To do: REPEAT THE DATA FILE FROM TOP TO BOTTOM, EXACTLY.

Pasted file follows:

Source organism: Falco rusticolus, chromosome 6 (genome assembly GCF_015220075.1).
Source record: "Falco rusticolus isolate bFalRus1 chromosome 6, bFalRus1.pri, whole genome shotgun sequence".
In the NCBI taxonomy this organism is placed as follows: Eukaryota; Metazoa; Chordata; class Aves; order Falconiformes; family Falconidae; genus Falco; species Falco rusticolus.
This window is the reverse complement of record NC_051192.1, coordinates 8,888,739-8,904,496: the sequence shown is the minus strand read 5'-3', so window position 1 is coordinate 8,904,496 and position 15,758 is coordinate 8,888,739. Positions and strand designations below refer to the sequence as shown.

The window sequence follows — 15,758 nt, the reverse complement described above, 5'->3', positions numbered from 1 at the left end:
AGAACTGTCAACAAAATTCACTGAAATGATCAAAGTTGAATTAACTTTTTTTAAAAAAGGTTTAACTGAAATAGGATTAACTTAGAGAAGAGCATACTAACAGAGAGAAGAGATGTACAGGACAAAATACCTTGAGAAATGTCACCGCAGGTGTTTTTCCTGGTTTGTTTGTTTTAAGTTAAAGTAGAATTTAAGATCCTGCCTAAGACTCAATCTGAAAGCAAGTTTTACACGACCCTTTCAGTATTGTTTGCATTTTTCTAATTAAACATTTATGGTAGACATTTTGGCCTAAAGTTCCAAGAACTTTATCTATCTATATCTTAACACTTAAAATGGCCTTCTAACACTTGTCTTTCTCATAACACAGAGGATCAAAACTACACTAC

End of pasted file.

Source organism: Falco rusticolus, chromosome 6 (genome assembly GCF_015220075.1).
Source record: "Falco rusticolus isolate bFalRus1 chromosome 6, bFalRus1.pri, whole genome shotgun sequence".
In the NCBI taxonomy this organism is placed as follows: Eukaryota; Metazoa; Chordata; class Aves; order Falconiformes; family Falconidae; genus Falco; species Falco rusticolus.
This window is the reverse complement of record NC_051192.1, coordinates 8,888,739-8,904,496: the sequence shown is the minus strand read 5'-3', so window position 1 is coordinate 8,904,496 and position 15,758 is coordinate 8,888,739. Positions and strand designations below refer to the sequence as shown.

The window sequence follows — 15,758 nt, the reverse complement described above, 5'->3', positions numbered from 1 at the left end:
AGAACTGTCAACAAAATTCACTGAAATGATCAAAGTTGAATTAACTTTTTTTAAAAAAGGTTTAACTGAAATAGGATTAACTTAGAGAAGAGCATACTAACAGAGAGAAGAGATGTACAGGACAAAATACCTTGAGAAATGTCACCGCAGGTGTTTTTCCTGGTTTGTTTGTTTTAAGTTAAAGTAGAATTTAAGATCCTGCCTAAGACTCAATCTGAAAGCAAGTTTTACACGACCCTTTCAGTATTGTTTGCATTTTTCTAATTAAACATTTATGGTAGACATTTTGGCCTAAAGTTCCAAGAACTTTATCTATCTATATCTTAACACTTAAAATGGCCTTCTAACACTTGTCTTTCTCATAACACAGAGGATCAAAACTACACTAC